The people’s flag. Posters with the Dannebrog

New exhibition from 25 January, 2019.

In 2019 it is 800 years since, according to legend, the Dannebrog fluttered down from the sky. To mark the occasion, the Danish Poster Museum in Den Gamle By is showing an exhibition of about 137 posters. They show how the Danish flag is used surprisingly often on posters of all kinds, expressing passion and national pride, but also with strong humour and ironic distance.

The Dannebrog means a lot to the Danish people. We Danes grow up with the flag – it appears when a baby is born, baptised or named, at birthdays, and on any occasion when we are happy or have something to celebrate. The flag is absolutely our strongest symbol of a common factor and a shared Danish identity. That is also why we are sensitive about the Dannebrog, and our feelings are deeply hurt if anyone tramples or spits on our flag, or if a group whose ideas we do not agree with tries to take the flag for themselves. It feels like a slap in the face.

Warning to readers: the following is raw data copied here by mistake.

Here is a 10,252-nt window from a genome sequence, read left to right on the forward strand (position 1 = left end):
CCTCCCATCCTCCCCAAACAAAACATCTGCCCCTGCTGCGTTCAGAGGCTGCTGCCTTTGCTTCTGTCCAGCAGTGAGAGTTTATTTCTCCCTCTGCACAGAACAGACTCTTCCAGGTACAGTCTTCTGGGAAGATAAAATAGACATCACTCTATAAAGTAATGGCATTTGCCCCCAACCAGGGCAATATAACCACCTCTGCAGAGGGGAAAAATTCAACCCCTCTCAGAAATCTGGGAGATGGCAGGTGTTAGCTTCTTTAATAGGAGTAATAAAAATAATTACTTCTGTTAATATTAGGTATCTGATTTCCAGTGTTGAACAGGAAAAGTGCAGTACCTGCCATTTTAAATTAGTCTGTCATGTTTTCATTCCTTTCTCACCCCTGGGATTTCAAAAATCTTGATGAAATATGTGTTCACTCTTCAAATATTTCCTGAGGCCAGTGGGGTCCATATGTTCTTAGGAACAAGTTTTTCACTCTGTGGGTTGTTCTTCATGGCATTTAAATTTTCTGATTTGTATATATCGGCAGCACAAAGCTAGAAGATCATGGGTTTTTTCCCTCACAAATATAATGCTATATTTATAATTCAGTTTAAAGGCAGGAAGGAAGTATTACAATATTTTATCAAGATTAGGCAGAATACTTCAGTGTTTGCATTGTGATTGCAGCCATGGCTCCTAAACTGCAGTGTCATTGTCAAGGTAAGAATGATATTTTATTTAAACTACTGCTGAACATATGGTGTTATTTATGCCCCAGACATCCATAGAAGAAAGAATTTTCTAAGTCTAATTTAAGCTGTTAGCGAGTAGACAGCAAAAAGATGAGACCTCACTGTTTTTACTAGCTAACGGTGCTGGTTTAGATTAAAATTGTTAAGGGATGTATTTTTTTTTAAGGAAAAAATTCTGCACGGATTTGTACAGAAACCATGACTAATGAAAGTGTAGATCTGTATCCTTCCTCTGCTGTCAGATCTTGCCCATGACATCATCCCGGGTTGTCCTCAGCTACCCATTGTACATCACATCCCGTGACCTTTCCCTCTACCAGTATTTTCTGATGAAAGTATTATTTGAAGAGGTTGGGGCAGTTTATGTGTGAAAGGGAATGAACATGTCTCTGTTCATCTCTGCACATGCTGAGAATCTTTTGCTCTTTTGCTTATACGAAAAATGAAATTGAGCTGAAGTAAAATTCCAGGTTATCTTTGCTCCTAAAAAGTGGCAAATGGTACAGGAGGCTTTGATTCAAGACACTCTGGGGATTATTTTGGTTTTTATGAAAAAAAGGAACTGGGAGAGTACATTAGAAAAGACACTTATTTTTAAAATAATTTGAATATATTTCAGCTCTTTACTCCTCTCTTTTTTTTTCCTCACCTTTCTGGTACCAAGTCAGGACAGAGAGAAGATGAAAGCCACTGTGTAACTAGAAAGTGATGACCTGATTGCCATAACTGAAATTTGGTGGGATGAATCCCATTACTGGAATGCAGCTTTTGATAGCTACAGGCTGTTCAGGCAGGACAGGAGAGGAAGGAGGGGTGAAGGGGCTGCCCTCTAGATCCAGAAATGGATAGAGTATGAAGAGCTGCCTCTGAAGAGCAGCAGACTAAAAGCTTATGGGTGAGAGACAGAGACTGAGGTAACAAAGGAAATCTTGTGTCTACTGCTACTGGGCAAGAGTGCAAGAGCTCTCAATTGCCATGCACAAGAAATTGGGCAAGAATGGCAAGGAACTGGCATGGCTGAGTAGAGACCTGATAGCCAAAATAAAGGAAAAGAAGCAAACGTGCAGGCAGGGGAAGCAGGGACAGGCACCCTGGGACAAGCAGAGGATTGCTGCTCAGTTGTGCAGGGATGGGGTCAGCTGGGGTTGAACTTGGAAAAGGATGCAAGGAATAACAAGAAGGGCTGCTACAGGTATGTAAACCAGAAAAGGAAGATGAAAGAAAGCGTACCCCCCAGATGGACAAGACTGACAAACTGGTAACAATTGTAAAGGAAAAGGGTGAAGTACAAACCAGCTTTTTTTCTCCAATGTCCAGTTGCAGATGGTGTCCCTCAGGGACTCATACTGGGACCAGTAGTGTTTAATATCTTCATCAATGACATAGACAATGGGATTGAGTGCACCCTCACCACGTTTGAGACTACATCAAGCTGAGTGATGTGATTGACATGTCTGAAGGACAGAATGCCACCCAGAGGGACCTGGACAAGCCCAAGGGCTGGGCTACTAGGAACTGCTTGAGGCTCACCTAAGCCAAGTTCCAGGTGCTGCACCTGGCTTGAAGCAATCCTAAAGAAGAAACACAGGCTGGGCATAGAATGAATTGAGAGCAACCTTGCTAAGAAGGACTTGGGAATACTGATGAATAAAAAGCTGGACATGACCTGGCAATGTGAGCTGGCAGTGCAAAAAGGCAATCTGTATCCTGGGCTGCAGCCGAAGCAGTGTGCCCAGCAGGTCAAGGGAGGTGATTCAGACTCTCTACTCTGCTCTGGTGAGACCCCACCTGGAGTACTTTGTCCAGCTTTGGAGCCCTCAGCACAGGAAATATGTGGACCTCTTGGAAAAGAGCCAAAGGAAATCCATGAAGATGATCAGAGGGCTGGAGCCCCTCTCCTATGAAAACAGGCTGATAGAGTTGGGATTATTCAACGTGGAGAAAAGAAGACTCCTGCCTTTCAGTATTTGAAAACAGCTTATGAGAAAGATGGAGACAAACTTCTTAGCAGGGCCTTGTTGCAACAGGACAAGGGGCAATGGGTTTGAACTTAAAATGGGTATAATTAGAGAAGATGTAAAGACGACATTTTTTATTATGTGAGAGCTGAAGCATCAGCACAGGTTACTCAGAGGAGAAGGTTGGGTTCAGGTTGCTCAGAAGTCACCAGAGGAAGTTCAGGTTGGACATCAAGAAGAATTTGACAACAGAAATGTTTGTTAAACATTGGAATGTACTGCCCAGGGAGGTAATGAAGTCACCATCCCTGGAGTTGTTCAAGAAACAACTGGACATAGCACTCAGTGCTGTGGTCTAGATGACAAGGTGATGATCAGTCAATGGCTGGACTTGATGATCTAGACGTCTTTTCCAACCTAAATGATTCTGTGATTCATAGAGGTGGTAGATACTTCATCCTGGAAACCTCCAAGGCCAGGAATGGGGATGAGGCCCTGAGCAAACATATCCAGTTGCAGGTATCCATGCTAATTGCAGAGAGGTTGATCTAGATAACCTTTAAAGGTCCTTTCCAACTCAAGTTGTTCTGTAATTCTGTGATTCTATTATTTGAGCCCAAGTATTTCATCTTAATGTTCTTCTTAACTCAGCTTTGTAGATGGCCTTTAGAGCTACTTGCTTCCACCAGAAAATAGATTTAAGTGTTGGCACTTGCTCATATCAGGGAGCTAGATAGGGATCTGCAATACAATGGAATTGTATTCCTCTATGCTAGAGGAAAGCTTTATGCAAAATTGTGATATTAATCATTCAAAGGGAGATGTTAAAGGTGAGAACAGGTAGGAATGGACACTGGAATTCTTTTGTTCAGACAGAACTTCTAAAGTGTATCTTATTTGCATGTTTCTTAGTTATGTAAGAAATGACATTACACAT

But how has a piece of red fabric with a white cross come to mean so much to us? It is not so hard to understand when you hear the legend about our flag being sent from heaven, and how use of the flag has developed through history, and when you see how important the flag is in our everyday lives and on important occasions, in joy or sorrow. Through its long history the flag has become an important form of expression for us Danes, not just to show our identity, but also as a barometer of feelings. For Danes the Dannebrog is close to their hearts, and that is clearly reflected in the posters.

The exhibition opens to the public on Saturday 26 January 2019, and can be seen until 11 August.